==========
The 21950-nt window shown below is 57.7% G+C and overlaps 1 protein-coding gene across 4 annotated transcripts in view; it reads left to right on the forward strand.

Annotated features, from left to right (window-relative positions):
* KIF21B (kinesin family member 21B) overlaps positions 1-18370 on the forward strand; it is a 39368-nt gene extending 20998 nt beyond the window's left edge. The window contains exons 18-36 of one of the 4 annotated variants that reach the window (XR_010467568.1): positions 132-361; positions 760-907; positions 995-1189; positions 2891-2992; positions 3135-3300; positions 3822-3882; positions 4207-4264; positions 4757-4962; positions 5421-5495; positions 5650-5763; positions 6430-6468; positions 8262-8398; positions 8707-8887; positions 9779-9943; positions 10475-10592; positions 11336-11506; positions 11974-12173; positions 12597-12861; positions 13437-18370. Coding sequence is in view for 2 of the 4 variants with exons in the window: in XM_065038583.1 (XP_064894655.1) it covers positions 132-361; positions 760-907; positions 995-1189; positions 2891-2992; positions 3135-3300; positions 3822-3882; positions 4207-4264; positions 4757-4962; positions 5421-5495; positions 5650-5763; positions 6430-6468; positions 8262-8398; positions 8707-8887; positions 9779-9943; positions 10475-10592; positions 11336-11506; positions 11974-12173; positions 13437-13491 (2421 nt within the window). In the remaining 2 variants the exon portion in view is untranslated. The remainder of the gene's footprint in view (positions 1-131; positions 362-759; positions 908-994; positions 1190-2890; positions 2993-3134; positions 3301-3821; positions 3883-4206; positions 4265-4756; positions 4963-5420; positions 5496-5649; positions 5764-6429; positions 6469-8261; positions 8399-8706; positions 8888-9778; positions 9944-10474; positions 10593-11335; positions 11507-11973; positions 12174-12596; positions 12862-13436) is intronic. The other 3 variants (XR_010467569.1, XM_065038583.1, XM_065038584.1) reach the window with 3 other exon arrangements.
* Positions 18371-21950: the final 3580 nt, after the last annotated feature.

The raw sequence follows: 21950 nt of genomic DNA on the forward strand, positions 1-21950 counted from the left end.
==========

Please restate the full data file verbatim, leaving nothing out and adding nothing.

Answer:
The 21950-nt window shown below is 57.7% G+C and overlaps 1 protein-coding gene across 4 annotated transcripts in view; it reads left to right on the forward strand.

Annotated features, from left to right (window-relative positions):
* KIF21B (kinesin family member 21B) overlaps positions 1-18370 on the forward strand; it is a 39368-nt gene extending 20998 nt beyond the window's left edge. The window contains exons 18-36 of one of the 4 annotated variants that reach the window (XR_010467568.1): positions 132-361; positions 760-907; positions 995-1189; positions 2891-2992; positions 3135-3300; positions 3822-3882; positions 4207-4264; positions 4757-4962; positions 5421-5495; positions 5650-5763; positions 6430-6468; positions 8262-8398; positions 8707-8887; positions 9779-9943; positions 10475-10592; positions 11336-11506; positions 11974-12173; positions 12597-12861; positions 13437-18370. Coding sequence is in view for 2 of the 4 variants with exons in the window: in XM_065038583.1 (XP_064894655.1) it covers positions 132-361; positions 760-907; positions 995-1189; positions 2891-2992; positions 3135-3300; positions 3822-3882; positions 4207-4264; positions 4757-4962; positions 5421-5495; positions 5650-5763; positions 6430-6468; positions 8262-8398; positions 8707-8887; positions 9779-9943; positions 10475-10592; positions 11336-11506; positions 11974-12173; positions 13437-13491 (2421 nt within the window). In the remaining 2 variants the exon portion in view is untranslated. The remainder of the gene's footprint in view (positions 1-131; positions 362-759; positions 908-994; positions 1190-2890; positions 2993-3134; positions 3301-3821; positions 3883-4206; positions 4265-4756; positions 4963-5420; positions 5496-5649; positions 5764-6429; positions 6469-8261; positions 8399-8706; positions 8888-9778; positions 9944-10474; positions 10593-11335; positions 11507-11973; positions 12174-12596; positions 12862-13436) is intronic. The other 3 variants (XR_010467569.1, XM_065038583.1, XM_065038584.1) reach the window with 3 other exon arrangements.
* Positions 18371-21950: the final 3580 nt, after the last annotated feature.

The raw sequence follows: 21950 nt of genomic DNA on the forward strand, positions 1-21950 counted from the left end.